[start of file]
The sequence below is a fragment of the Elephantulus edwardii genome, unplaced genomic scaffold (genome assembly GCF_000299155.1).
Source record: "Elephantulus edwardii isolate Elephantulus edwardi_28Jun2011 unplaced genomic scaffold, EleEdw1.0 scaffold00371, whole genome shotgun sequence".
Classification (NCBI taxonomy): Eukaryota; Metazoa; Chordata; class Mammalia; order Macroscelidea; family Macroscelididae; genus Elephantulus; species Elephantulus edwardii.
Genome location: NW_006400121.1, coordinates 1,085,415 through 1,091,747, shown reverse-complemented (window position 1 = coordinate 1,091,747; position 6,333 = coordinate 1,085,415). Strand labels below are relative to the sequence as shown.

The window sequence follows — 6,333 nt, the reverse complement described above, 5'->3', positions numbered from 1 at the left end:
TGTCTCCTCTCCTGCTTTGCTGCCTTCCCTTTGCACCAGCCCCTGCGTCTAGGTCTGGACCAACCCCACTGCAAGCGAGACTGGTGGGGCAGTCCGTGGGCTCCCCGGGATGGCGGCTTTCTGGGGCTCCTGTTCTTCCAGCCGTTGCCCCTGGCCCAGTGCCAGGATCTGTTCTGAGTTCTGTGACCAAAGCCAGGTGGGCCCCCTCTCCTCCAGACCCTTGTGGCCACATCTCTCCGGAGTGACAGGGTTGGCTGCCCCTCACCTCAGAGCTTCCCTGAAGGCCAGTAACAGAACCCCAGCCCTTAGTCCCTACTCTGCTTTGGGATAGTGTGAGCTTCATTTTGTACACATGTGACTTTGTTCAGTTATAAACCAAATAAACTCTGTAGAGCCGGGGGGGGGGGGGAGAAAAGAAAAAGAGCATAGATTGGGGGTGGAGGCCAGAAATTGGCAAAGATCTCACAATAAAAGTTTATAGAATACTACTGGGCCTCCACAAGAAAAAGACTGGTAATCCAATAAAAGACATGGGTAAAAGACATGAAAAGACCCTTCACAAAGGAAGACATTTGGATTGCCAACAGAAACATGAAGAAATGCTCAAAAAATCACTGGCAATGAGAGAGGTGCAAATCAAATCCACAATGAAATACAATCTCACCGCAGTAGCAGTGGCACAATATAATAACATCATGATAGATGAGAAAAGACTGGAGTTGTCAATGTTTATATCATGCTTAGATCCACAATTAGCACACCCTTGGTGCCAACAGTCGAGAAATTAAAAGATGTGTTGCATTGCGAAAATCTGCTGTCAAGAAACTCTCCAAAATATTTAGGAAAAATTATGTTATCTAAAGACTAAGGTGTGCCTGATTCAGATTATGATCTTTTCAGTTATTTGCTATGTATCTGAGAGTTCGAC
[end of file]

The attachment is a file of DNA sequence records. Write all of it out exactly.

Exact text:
The sequence below is a fragment of the Elephantulus edwardii genome, unplaced genomic scaffold (genome assembly GCF_000299155.1).
Source record: "Elephantulus edwardii isolate Elephantulus edwardi_28Jun2011 unplaced genomic scaffold, EleEdw1.0 scaffold00371, whole genome shotgun sequence".
Classification (NCBI taxonomy): Eukaryota; Metazoa; Chordata; class Mammalia; order Macroscelidea; family Macroscelididae; genus Elephantulus; species Elephantulus edwardii.
Genome location: NW_006400121.1, coordinates 1,085,415 through 1,091,747, shown reverse-complemented (window position 1 = coordinate 1,091,747; position 6,333 = coordinate 1,085,415). Strand labels below are relative to the sequence as shown.

The window sequence follows — 6,333 nt, the reverse complement described above, 5'->3', positions numbered from 1 at the left end:
TGTCTCCTCTCCTGCTTTGCTGCCTTCCCTTTGCACCAGCCCCTGCGTCTAGGTCTGGACCAACCCCACTGCAAGCGAGACTGGTGGGGCAGTCCGTGGGCTCCCCGGGATGGCGGCTTTCTGGGGCTCCTGTTCTTCCAGCCGTTGCCCCTGGCCCAGTGCCAGGATCTGTTCTGAGTTCTGTGACCAAAGCCAGGTGGGCCCCCTCTCCTCCAGACCCTTGTGGCCACATCTCTCCGGAGTGACAGGGTTGGCTGCCCCTCACCTCAGAGCTTCCCTGAAGGCCAGTAACAGAACCCCAGCCCTTAGTCCCTACTCTGCTTTGGGATAGTGTGAGCTTCATTTTGTACACATGTGACTTTGTTCAGTTATAAACCAAATAAACTCTGTAGAGCCGGGGGGGGGGGGGAGAAAAGAAAAAGAGCATAGATTGGGGGTGGAGGCCAGAAATTGGCAAAGATCTCACAATAAAAGTTTATAGAATACTACTGGGCCTCCACAAGAAAAAGACTGGTAATCCAATAAAAGACATGGGTAAAAGACATGAAAAGACCCTTCACAAAGGAAGACATTTGGATTGCCAACAGAAACATGAAGAAATGCTCAAAAAATCACTGGCAATGAGAGAGGTGCAAATCAAATCCACAATGAAATACAATCTCACCGCAGTAGCAGTGGCACAATATAATAACATCATGATAGATGAGAAAAGACTGGAGTTGTCAATGTTTATATCATGCTTAGATCCACAATTAGCACACCCTTGGTGCCAACAGTCGAGAAATTAAAAGATGTGTTGCATTGCGAAAATCTGCTGTCAAGAAACTCTCCAAAATATTTAGGAAAAATTATGTTATCTAAAGACTAAGGTGTGCCTGATTCAGATTATGATCTTTTCAGTTATTTGCTATGTATCTGAGAGTTCGAC